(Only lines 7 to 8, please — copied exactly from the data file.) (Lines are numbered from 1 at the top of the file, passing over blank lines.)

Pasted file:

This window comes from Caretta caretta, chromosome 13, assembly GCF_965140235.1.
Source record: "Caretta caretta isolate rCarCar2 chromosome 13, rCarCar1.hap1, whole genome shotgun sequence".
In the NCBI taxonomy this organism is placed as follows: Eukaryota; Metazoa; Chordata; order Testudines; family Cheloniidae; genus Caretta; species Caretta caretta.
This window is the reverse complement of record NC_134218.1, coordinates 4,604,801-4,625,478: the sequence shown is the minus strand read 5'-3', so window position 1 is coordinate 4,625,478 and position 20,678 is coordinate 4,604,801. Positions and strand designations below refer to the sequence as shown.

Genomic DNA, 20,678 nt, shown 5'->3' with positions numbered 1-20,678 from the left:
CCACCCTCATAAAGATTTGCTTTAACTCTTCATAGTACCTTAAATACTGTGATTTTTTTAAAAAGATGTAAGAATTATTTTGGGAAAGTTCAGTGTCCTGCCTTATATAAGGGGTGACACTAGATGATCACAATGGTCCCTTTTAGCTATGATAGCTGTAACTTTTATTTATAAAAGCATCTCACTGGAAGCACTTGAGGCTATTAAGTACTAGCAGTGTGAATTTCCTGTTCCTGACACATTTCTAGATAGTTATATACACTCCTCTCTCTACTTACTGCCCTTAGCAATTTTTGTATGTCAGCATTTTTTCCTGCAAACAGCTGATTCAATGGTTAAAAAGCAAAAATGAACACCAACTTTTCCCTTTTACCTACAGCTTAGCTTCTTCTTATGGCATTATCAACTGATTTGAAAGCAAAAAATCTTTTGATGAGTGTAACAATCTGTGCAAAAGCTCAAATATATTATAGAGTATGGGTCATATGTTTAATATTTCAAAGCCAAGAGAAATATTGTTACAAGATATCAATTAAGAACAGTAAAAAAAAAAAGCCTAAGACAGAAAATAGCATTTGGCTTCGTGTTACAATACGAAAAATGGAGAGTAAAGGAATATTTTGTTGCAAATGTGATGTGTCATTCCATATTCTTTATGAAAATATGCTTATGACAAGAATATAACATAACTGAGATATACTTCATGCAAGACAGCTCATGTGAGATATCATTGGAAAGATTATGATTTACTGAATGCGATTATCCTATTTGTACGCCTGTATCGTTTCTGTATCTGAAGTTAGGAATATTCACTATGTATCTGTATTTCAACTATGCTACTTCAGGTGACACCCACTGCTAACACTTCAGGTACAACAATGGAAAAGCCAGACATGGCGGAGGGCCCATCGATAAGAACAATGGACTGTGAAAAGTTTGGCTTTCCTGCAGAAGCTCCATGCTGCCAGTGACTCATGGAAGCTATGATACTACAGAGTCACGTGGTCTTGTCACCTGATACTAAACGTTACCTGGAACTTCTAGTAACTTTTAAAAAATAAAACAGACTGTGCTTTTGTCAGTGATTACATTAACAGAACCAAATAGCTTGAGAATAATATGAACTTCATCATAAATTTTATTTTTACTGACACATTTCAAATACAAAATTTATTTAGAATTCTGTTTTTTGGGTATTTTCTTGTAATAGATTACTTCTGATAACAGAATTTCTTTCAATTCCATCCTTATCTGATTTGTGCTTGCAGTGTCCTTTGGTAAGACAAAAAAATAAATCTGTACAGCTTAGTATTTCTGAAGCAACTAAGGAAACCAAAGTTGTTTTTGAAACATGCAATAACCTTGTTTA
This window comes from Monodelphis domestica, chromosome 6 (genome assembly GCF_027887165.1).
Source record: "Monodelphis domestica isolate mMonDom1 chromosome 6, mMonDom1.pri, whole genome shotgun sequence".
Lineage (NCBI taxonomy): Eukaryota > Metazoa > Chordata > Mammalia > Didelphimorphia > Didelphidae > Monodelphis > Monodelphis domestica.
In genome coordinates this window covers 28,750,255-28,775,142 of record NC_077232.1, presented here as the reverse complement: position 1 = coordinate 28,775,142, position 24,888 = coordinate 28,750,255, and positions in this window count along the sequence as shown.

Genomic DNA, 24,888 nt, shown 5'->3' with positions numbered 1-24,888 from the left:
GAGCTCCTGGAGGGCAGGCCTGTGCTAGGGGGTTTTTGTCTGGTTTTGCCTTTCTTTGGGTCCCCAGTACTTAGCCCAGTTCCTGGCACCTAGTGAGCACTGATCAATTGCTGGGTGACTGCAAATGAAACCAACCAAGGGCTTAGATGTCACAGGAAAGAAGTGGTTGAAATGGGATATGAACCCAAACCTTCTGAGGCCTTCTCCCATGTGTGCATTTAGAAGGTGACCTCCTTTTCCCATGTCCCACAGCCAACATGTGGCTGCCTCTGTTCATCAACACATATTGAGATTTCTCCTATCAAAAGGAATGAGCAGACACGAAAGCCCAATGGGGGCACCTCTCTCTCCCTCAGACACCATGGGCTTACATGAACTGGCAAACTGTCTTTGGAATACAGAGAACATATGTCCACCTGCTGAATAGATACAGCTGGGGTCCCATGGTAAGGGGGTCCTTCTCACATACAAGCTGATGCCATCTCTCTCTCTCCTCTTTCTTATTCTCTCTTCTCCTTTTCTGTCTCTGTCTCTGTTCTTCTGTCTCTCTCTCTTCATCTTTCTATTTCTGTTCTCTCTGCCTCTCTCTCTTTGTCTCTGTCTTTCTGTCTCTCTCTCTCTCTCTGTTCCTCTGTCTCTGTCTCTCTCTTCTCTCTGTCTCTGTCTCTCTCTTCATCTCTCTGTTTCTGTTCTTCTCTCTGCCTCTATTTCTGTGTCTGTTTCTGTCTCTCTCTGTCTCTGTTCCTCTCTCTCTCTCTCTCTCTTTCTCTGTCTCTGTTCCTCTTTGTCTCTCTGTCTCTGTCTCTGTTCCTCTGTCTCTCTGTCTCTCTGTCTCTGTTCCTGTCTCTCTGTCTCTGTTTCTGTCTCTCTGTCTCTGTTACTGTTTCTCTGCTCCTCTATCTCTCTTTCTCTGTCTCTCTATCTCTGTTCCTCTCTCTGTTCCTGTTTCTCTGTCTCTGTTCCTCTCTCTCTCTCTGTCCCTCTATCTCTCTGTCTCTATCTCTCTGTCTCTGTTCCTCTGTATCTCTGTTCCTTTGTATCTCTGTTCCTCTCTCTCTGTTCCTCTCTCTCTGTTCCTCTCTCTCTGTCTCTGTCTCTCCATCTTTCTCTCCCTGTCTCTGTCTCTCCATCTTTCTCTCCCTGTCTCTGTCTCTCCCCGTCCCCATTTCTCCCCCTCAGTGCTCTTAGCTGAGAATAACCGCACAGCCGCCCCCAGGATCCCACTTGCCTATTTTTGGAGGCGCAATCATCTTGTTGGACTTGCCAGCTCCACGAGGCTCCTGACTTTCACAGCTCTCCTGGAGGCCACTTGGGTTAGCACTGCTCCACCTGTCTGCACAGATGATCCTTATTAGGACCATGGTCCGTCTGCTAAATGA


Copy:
This window comes from Monodelphis domestica, chromosome 6 (genome assembly GCF_027887165.1).
Source record: "Monodelphis domestica isolate mMonDom1 chromosome 6, mMonDom1.pri, whole genome shotgun sequence".